Article

Autonomic innervation in multiple system atrophy and pure autonomic failure.

Department of Neurological Sciences, University of Bologna, Bologna, Italy.
Journal of neurology, neurosurgery, and psychiatry (Impact Factor: 4.87). 12/2010; 81(12):1327-35. DOI: 10.1136/jnnp.2009.198135
Source: PubMed

ABSTRACT Pure autonomic failure (PAF) and multiple system atrophy (MSA) are both characterised by chronic dysautonomia although presenting different disability and prognosis. Skin autonomic function evaluation by indirect tests has revealed conflicting results in these disorders. Here, the authors report the first direct analysis of skin sympathetic fibres including structure and function in PAF and MSA to ascertain different underlying autonomic lesion sites which may help differentiate between the two conditions.
The authors studied eight patients with probable MSA (mean age 60±5 years) and nine patients fulfilling diagnostic criteria for PAF (64±8 years). They underwent head-up tilt test (HUTT), extensive microneurographic search for muscle and skin sympathetic nerve activities from peroneal nerve and punch skin biopsies from finger, thigh and leg to evaluate cholinergic and adrenergic autonomic dermal annexes innervation graded by a semiquantitative score presenting a high level of reliability.
MSA and PAF patients presented a comparable neurogenic orthostatic hypotension during HUTT and high failure rate of microneurographic trials to record sympathetic nerve activity, suggesting a similar extent of chronic dysautonomia. In contrast, they presented different skin autonomic innervation in the immunofluorescence analysis. MSA patients showed a generally preserved skin autonomic innervation with a significantly higher score than PAF patients showing a marked postganglionic sympathetic denervation. In MSA patients with a long disease duration, morphological abnormalities and/or a slightly decreased autonomic score could be found in the leg reflecting a mild postganglionic involvement.
Autonomic innervation study of skin annexes is a reliable method which may help differentiate MSA from PAF.

0 Bookmarks
 · 
187 Views
  • [Show abstract] [Hide abstract]
    ABSTRACT: Introduction: Fibromyalgia (FM) is a chronic syndrome characterized by widespread pain often accompanied by other symptoms suggestive of neuropathic pain. We evaluated patients for small fiber neuropathy (SFN) who were referred for fibromyalgia (FM). Methods: We studied 20 consecutive subjects with primary FM. Patients underwent neurological examination, nerve conduction studies, and skin biopsies from distal leg and thigh. Results: Electrodiagnostic studies were normal in all patients. SFN was diagnosed in 6 patients by reduced epidermal nerve fiber density. These patients also showed abnormalities of both adrenergic and cholinergic fibers. Conclusion: A subset of FM subjects have SFN, which may contribute to their sensory and autonomic symptoms. Skin biopsy should be considered in the diagnostic work-up of FM. Muscle Nerve, 2014.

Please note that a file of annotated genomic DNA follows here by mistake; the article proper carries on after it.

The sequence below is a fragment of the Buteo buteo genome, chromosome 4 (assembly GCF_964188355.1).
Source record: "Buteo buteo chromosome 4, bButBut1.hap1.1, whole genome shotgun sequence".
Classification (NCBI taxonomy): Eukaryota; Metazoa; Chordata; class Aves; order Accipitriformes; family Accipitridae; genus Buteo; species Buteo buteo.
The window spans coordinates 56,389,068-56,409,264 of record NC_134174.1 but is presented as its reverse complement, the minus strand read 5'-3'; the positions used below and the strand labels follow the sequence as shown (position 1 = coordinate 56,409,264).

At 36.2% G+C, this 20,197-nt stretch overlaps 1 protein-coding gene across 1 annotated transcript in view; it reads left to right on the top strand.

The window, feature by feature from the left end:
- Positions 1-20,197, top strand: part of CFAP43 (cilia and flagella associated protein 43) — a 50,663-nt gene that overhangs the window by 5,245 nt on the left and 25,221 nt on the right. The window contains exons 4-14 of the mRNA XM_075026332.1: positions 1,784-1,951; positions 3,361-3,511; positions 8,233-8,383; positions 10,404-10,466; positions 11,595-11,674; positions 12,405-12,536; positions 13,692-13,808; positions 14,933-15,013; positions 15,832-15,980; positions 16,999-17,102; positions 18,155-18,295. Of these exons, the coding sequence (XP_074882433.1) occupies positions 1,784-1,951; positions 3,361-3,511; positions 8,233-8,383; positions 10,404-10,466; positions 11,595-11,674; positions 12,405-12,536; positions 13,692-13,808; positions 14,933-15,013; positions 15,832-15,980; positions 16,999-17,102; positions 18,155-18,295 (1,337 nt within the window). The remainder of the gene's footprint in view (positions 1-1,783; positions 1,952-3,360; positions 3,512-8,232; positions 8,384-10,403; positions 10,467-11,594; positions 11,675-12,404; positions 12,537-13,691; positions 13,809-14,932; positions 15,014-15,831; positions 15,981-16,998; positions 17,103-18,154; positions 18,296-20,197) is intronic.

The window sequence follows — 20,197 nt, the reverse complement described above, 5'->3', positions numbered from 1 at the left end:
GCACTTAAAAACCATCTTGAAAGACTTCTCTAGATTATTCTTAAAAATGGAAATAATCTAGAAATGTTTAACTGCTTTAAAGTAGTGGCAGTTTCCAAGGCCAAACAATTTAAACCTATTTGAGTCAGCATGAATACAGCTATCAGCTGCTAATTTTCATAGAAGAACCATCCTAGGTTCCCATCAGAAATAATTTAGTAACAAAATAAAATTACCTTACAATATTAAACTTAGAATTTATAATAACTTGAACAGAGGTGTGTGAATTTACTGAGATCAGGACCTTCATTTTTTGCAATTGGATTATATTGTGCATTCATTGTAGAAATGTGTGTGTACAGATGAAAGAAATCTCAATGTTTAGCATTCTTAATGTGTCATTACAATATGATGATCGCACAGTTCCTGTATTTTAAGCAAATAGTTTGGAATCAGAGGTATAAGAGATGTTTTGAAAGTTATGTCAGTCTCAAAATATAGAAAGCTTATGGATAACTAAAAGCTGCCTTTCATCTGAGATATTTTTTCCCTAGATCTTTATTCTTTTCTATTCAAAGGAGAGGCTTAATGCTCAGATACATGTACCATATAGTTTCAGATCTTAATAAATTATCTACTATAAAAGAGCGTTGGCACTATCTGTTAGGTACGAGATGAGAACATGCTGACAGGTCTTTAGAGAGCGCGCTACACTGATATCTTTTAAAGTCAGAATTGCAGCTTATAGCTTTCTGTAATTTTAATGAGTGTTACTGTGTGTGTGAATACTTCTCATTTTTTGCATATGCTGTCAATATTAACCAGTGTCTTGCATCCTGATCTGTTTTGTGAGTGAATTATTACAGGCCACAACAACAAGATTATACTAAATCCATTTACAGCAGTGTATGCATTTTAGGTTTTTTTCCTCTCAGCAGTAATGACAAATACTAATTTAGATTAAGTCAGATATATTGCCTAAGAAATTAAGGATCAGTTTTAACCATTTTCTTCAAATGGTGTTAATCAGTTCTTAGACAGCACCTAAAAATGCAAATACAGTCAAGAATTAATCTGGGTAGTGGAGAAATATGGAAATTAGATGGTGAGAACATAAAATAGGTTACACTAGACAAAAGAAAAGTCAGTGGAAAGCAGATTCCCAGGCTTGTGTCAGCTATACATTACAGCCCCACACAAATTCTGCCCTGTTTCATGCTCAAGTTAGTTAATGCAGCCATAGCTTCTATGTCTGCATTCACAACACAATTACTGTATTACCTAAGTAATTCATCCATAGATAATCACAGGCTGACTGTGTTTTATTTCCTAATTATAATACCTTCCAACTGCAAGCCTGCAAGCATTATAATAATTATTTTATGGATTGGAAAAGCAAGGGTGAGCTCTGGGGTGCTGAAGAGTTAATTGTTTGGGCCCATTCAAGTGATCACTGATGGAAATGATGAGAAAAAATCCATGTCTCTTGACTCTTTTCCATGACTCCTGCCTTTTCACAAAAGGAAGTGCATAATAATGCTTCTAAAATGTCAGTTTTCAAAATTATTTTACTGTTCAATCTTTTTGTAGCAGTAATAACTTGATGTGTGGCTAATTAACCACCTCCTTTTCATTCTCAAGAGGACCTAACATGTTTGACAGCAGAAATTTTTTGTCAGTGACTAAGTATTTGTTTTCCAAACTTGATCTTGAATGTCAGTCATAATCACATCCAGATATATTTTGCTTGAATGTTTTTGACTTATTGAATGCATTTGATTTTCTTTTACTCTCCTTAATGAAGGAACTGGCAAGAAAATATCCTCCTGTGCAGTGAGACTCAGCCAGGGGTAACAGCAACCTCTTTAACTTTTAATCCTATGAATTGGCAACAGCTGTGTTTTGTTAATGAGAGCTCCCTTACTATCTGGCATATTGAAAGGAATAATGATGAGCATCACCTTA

Muscle & Nerve 12/2013; · 2.31 Impact Factor
  • Source
    [Show abstract] [Hide abstract]
    ABSTRACT: Pure autonomic failure (PAF) is a progressive autonomic neurodegenerative disorder. Cold induced sweating occurred in syndromes with mutations in CRLF1 and CLCF1 genes and in a case of cervical dissection. A patient with PAF developed sweating induced by cool ambient temperatures. He had severe orthostatic hypotension, abnormal cardiovagal reflexes, and paradoxical sweating in the upper trunk at a room temperature of 18°C. Skin biopsy showed involvement of somatic epidermal unmyelinated nerve fibers. Quantitative sensory testing showed abnormal thresholds to all thermal modalities. Possible mechanisms include cold induced noradrenaline release in remaining autonomic innervation and a supersensitive sudomotor response.
    Autonomic neuroscience: basic & clinical 03/2013; · 1.82 Impact Factor
  • [Show abstract] [Hide abstract]
    ABSTRACT: Multiple system atrophy (MSA) is an α-synucleinopathy that is clinically characterized by varying degrees of parkinsonian, autonomic, and cerebellar features. Unlike other α-synucleinopathies such as Parkinson's disease, MSA is unique in that the principal α-synuclein lesions, called glial cytoplasmic inclusions, occur in oligodendroglia rather than neurons, with significantly more α-synuclein accumulating in MSA brain compared with Parkinson's disease. Although well defined clinically, the molecular pathophysiology of MSA has barely been investigated. In particular, there have been no systematic studies of the perturbation of the brain transcriptome during the onset and progression of this disease. Interestingly, measurements of α-synuclein gene (SNCA) expression in MSA brain tissue have not revealed overexpression of this gene in oligodendroglia or neurons. It has therefore become clear that other genes and gene networks, both directly as noncoding RNAs or through protein products, contribute to the accumulation of the α-synuclein protein in the brain. This review provides a summary of current developments in the investigation of the transcriptional causes of MSA and outlines perspectives for future research toward the elucidation of the molecular pathology of MSA-specific neurodegeneration.
    Neurobiology of Aging 08/2014; · 6.17 Impact Factor

Full-text (2 Sources)

Download
43 Downloads
Available from
May 31, 2014